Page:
Recreational vehicle industry analyst and economist Richard Curtin presented new demographic data showing that the number of RV-owning households has grown to a new peak of 8.9 million households, up from 7.9 million in 2005.
Speaking during the Recreation Vehicle Industry Association’s (RVIA) annual Committee Week in Washington, D.C., Curtin told RVIA members that new research reveals 8.5% of U.S. households now own RVs, up from 8.0% in 2005, 7.6% in 2001, 7.3% in 1997, and 6.8% in 1993.
“Today’s record RV ownership levels reflect the enduring appeal of the RV lifestyle despite economic challenges,” Curtin told RVIA members.
Curtin, who is director of consumer surveys at the University of Michigan, is a leading economist who also publishes a closely watched monthly consumer confidence report.
RV ownership rates have surged among adults aged 35-54 and 55 and over, according to Curtin. In the 35-54 demographic, RV ownership went from 9.0% in 2005 to 11.2% today. Among those 55 and older, ownership rates grew from 8.6% to 9.4%. Ownership rates among young people 34 and under fell slightly from 5.0% to 4.7%.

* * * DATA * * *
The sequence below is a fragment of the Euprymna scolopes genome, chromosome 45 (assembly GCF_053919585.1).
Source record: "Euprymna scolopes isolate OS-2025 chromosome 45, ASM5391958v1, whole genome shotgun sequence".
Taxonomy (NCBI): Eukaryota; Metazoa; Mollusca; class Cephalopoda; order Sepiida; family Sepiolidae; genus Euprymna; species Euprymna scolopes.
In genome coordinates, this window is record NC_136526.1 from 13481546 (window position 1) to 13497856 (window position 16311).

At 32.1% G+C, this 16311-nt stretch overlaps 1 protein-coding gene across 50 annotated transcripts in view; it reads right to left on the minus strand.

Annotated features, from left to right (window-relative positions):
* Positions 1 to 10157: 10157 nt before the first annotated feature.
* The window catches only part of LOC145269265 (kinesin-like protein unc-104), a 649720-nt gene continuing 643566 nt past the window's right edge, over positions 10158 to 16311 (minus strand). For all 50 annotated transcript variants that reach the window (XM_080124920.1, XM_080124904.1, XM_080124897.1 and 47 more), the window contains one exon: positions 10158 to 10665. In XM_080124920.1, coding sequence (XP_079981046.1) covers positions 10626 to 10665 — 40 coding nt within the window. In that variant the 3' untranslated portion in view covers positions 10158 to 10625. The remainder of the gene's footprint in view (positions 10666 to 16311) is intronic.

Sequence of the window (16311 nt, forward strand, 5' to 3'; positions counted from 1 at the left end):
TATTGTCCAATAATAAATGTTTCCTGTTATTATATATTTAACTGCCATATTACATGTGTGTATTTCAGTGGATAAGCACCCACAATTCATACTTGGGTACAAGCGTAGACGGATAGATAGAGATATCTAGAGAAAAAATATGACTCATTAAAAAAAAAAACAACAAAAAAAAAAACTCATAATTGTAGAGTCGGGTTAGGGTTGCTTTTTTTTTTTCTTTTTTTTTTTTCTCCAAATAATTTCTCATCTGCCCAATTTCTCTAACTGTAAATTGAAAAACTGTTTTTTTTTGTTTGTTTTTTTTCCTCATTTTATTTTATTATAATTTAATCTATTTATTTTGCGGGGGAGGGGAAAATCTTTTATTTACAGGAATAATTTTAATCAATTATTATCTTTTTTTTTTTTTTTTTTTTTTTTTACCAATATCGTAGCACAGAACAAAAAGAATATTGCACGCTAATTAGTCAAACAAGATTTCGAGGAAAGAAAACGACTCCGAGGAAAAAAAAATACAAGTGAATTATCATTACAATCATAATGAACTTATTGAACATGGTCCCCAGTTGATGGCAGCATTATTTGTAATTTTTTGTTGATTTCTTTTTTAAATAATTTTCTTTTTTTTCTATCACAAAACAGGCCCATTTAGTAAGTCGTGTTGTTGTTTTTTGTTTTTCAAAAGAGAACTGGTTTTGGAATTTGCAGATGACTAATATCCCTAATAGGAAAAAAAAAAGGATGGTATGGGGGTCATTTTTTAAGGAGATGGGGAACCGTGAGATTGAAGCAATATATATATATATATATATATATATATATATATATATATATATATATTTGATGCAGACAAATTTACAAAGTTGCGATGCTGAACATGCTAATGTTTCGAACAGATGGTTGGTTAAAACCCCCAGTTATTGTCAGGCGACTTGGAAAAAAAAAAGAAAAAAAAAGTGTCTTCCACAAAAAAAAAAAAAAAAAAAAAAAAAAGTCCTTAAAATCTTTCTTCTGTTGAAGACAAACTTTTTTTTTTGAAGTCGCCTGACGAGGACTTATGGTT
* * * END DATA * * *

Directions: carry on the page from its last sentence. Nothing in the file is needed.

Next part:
“Growth among the 35- to 54-year old age group is impressive,” said Curtin. “I believe the industry’s Go RVing outreach campaign had a lot to do with this growth. This is a strong finding for the industry’s future.”
Travel trailer ownership rates grew fastest, going from 4.1% in 2005 to 4.8% in 2011. Motorhomes experienced growth as well, from 1.9% to 2.1%. Rates among truck campers and folding camping trailers were nearly identical. Truck camper ownership rates are 1.7% today vs. 1.8% in 2005. Folding camping trailers are owned by 0.5% of households today compared to 0.4% in 2005.
Curtin’s remarks were based on a preliminary analysis of RV consumer surveys. A complete report on his findings is anticipated later this year.